On the spotlight: EU aid quality and effectiveness

Road rehabilitation project in Haiti. The European Union’s complex aid architecture has become “cumbersome” for both donors and recipients, Concord says in a new report. Photo by: Vincenzo Collarino / European Commission

After receiving criticism over its failure to reach a budget deal last week, the European Union is once again on the hot seat. This time, over the quality and effectiveness of its foreign aid.

In a report sent to Devex, Concord, a group of European-based aid groups, highlights the bloc’s complex aid architecture, which has become “cumbersome” for both donors and recipients. The European Commission and its 27 member states all have their own aid agencies, financing mechanisms, regulations and guidelines that even the European Council has recognized to have become “exceedingly difficult to manage.”

This was also among the areas where the European Union performed poorly against aid effectiveness targets made in Paris in 2005.

The report also questions EU aid spending. Six EU donors continue to tie 30 percent or more of their aid, and a large part of contracts continue to land in the hands of consultants and firms in donor countries, according to the report. These reduce the amount of aid flowing to recipient countries, which could have created business opportunities or jobs that will help reduce poverty.

As for the effectiveness of EU aid, the report notes the European Union has “missed all but one” of the 13 aid effectiveness targets that were due in 2010. And the implementation of EU’s commitments in Busan last year has been “limited and uneven.”

The report also underlines the European Union’s failure to show leadership at the high-level forum on aid effectiveness in Busan, South Korea, last year. The bloc, according to the report, has “demonstrated much less effort to push for a strong, binding and far-reaching agreement in Busan than at previous HLFs in Paris and Accra.”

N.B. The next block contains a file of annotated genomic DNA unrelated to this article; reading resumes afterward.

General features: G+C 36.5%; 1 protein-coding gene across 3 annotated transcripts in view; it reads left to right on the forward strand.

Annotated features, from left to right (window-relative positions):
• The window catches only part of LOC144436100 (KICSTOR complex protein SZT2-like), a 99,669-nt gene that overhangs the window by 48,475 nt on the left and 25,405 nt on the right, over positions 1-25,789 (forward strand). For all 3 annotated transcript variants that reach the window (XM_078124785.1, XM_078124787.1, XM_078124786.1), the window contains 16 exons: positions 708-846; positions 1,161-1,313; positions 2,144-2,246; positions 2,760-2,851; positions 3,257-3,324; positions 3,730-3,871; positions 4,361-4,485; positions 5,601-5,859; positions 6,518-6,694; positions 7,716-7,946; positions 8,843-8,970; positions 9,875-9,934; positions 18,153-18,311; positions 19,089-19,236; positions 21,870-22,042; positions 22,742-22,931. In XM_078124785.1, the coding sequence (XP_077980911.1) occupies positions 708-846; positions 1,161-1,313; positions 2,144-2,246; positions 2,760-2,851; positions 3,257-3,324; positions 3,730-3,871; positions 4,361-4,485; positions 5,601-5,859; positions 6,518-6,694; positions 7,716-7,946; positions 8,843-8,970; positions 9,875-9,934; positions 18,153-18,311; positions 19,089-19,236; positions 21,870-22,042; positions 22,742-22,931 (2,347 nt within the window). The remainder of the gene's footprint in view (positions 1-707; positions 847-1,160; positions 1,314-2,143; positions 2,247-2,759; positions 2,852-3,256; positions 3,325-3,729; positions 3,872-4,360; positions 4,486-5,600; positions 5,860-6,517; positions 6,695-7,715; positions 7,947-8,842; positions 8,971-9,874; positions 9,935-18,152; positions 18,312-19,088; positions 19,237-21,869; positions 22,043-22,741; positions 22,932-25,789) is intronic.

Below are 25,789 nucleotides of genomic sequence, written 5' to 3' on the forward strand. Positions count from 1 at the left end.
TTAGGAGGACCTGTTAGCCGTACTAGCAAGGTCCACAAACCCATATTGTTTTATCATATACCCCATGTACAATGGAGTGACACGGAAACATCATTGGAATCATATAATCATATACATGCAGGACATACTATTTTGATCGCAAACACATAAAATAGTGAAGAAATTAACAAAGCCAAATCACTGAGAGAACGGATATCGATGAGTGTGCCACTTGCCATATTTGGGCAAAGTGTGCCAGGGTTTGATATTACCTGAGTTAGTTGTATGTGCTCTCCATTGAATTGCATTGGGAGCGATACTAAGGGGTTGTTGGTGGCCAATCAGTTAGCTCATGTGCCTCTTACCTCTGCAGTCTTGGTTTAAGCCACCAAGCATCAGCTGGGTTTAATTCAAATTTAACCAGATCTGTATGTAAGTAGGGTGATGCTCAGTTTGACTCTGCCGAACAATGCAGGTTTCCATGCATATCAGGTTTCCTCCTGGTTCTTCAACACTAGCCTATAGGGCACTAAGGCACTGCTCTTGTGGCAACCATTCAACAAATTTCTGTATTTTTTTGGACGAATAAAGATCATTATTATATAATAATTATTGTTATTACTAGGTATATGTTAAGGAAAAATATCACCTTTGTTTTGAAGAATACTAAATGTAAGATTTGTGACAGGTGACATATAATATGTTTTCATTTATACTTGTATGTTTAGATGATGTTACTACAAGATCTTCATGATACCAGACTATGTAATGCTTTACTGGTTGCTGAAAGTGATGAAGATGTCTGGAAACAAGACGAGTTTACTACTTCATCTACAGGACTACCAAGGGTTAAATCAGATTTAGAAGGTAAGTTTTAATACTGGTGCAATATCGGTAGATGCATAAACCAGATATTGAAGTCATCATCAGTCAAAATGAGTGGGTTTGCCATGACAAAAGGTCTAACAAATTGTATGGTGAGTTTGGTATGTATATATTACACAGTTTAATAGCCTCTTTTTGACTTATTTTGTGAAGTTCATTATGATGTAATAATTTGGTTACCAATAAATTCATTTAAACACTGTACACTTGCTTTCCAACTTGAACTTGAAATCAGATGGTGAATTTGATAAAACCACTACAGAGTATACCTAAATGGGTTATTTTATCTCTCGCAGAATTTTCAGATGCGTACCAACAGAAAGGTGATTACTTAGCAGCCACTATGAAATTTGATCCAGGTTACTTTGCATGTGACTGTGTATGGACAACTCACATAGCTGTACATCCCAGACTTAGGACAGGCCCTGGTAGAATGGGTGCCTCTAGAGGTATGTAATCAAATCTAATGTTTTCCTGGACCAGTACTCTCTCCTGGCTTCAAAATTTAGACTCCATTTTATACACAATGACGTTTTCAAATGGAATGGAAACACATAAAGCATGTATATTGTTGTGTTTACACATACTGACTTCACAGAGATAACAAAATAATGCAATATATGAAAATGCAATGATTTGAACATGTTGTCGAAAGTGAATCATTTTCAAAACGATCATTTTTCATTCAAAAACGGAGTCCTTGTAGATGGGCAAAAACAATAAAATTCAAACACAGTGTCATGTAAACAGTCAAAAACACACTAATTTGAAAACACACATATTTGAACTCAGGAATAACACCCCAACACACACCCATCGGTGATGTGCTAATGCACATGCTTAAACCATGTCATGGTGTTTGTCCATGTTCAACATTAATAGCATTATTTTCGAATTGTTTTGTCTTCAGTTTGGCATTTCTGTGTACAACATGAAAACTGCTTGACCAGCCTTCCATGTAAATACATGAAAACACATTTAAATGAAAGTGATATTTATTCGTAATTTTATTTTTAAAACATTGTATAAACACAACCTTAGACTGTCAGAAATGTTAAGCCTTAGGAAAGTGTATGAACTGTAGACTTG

This is the same criticism the bloc received from former Concord President Justin Kilcullen at the end of the last year’s forum: “The EU allowed a watered down agreement on global aid reform; European Member States were fragmented and the EU leadership suffered.”

The report recommends that the European Union should, among other things, set its own targets and deadlines for implementing aid and development effectiveness reforms. It also calls on the European Commission to lead the “full implementation” of the aid and development effectiveness agenda across Europe.

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About the author

  • Jenny Lei Ravelo

    Jenny Lei Ravelo is a Devex Senior Reporter based in Manila. She covers global health, with a particular focus on the World Health Organization, and other development and humanitarian aid trends in Asia Pacific. Prior to Devex, she wrote for ABS-CBN, one of the largest broadcasting networks in the Philippines, and was a copy editor for various international scientific journals. She received her journalism degree from the University of Santo Tomas.